The Nielsen Norman UX Certification: my mid-career-checkpoint

My personal thoughts on a UX career-level-up strategy

Ricardo Gerstl
5 min readOct 24, 2019


Super Mario Bros Cartridge with an super imposed NN/g Certification sticker
[photoshopped] Super Mario Bros Cartridge with an added NN/g Certification 😊

6+ years into my career and no idea of where I was standing…

Until one rainy Sunday evening…

playing Super Nintendo…

I had a realization…

Professional careers share a lot with video games! or at least with platformers like Super Mario Bros. For those of you unknowledgeable on the fine art of old-school gaming: you basically control an 8-bit Italian plumber (Mario) traversing through a landscape full of obstacles, holes, foes, allies, powerups, and coins (points)!

From a professional career perspective, we are talking about: crazy deadlines, endless email threads, bad colleagues, good colleagues, happy clients, gratifying projects, and coffee!

One characteristic they also share is how the whole thing is divided into multiple levels. Challenges change on each level; most of the time becoming harder, yet beatable due to the skills gained with experience. In Super Mario; each level is well defined, contrary to your career where lines are blurred out at times.

ScreenShot of Super Mario Bro’s Flag
The end of every level in Super Mario Bro’s has a flag which provided extra points when crossed

For Mario it is simple, each level ends with a “Checkpoint” or “Finish Flag” that gives you extra points before advancing to the next level.

Therefore, I decided to reverse-engineer my professional career development parting from this simple nerdish metaphor.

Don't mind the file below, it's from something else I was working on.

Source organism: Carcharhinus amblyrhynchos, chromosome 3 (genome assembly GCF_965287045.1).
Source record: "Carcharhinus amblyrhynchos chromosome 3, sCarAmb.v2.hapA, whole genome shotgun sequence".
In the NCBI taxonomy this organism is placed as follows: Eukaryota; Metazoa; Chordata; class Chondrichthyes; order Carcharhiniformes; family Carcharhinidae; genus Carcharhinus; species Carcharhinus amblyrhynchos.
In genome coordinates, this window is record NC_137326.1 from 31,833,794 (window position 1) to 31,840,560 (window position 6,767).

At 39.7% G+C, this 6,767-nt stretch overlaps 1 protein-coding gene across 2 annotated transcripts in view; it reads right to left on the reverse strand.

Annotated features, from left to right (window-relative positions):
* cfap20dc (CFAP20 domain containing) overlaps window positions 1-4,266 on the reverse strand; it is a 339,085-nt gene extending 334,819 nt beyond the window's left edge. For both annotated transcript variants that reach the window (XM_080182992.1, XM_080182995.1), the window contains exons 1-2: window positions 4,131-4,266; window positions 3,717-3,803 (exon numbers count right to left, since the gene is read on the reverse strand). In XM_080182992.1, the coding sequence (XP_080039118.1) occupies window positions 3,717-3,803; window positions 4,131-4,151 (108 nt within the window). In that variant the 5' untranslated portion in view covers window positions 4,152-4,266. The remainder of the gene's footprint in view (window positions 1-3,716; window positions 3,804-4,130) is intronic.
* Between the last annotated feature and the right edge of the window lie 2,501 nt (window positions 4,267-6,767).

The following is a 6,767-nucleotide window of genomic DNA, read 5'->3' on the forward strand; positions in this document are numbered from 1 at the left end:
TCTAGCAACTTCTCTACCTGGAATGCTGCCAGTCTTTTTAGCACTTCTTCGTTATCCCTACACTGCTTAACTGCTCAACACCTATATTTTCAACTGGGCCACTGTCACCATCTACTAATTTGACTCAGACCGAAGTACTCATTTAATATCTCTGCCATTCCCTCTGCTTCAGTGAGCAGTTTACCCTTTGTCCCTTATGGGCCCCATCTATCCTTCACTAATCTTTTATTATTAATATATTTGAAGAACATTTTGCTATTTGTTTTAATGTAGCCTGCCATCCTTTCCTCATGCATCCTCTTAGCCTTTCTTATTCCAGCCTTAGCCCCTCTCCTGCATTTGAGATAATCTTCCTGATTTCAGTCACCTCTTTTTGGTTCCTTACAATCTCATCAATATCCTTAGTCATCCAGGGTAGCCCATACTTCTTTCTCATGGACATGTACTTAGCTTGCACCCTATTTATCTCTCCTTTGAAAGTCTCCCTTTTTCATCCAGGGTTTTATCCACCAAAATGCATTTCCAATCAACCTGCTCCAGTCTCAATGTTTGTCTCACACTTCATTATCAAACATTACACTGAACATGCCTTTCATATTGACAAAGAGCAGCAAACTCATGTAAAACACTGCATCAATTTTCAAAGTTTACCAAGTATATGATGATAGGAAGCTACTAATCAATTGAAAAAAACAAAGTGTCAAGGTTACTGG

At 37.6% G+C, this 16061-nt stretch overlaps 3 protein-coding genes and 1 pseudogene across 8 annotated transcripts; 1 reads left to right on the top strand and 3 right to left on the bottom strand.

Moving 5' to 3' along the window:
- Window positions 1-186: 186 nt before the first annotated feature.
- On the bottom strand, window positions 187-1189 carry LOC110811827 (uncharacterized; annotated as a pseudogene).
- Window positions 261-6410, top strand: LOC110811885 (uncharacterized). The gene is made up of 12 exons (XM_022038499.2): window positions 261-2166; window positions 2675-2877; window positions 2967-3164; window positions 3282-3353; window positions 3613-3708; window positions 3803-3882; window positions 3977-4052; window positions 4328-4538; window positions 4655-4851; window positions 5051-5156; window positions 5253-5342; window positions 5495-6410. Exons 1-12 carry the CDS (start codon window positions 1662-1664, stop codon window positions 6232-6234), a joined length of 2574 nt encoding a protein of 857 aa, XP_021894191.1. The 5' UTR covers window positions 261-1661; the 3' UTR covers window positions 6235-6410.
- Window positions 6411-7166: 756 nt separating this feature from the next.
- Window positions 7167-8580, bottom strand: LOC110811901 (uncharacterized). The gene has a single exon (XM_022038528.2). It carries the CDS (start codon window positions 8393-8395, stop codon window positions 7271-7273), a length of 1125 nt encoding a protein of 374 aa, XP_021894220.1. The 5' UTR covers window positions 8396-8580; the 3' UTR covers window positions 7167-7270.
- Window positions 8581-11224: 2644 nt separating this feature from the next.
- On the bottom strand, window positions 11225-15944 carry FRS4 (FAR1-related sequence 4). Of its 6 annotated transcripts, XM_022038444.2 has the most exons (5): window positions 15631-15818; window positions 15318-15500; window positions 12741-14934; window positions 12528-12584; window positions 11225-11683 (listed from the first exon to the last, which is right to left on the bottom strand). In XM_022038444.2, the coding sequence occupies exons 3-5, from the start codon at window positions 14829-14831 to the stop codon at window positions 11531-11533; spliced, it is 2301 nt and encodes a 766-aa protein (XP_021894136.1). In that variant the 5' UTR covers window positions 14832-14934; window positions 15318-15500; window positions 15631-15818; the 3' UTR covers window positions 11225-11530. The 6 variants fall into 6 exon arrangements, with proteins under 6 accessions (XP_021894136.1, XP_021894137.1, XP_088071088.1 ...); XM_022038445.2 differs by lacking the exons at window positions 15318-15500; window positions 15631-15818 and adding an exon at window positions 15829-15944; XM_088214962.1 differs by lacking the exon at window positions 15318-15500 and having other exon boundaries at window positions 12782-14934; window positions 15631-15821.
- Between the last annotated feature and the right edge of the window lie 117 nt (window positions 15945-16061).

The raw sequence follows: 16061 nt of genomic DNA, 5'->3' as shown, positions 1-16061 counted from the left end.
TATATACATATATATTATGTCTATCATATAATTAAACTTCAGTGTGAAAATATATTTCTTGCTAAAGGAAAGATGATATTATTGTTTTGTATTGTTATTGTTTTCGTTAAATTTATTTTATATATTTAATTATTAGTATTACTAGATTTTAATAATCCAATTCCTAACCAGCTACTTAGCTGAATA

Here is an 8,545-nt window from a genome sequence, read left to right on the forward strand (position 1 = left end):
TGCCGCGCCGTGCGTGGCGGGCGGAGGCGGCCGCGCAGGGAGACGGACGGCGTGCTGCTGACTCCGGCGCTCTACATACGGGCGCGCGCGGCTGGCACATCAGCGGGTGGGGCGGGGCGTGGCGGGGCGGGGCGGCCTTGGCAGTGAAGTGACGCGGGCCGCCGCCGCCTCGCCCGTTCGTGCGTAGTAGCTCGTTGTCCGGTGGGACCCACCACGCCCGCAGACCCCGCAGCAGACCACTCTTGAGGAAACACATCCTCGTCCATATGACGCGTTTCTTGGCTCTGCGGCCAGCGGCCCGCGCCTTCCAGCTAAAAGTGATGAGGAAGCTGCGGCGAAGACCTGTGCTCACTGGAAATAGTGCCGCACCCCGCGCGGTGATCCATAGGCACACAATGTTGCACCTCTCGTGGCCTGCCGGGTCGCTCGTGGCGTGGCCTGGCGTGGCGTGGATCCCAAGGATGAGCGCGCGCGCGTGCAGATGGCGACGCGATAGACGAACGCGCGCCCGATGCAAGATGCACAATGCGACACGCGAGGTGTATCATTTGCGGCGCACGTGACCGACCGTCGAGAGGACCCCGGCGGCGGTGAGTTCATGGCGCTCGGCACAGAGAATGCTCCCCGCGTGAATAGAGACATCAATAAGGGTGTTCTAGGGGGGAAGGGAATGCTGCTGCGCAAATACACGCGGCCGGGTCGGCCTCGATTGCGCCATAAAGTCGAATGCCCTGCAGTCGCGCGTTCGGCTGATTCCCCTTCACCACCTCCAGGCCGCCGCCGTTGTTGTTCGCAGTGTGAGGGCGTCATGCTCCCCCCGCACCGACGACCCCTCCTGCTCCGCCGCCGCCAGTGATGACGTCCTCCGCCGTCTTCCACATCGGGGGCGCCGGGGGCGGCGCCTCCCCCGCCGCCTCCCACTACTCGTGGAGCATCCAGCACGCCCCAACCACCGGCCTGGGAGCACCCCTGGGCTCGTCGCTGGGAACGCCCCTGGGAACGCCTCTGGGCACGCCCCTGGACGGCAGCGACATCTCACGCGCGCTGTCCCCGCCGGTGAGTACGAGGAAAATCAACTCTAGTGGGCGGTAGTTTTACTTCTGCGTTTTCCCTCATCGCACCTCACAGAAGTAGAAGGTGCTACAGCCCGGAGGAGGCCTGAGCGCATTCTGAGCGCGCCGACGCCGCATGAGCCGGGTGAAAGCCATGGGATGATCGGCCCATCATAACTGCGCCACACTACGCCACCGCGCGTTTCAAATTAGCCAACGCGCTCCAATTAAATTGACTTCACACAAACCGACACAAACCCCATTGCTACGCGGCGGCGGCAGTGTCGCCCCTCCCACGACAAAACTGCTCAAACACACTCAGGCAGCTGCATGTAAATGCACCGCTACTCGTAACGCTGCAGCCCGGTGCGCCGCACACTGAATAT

I realized that I was missing those extra points before getting to the next level.

I needed to find my mid-career-checkpoint.

How to choose my ⚐

Never would I ever compare points earned to salary when referencing my career development. Money comes and goes, and shouldn’t be a straight indicator of success; that’s why thinking on a cash bonus (although it would be nice 😉 ) wouldn’t count as a career checkpoint. The points metaphor needs to be cumulative, progressive and enriching. Knowledge, on the other hand, fits that description. My checkpoint flag needs to come in the form of an impactful source of knowledge!

I work on User Experience, a field that has grown exponentially over the past years; due to usability becoming a key competitive advantage (even deal-breaker) at a previously feature-based software industry. For this reason, the higher demand for UX professionals has created as a sideproduct a wide range of eLearning, inhouse training, workshops, Meetups, and conferences focused on UX topics. Decision-making with this large range of options can become a laborious task, therefore I approached it prioritizing on 4 different aspects:

  1. Quality: you are what you eat …also what you read. The information I supposed to receive must be on the top since I wish to be that way.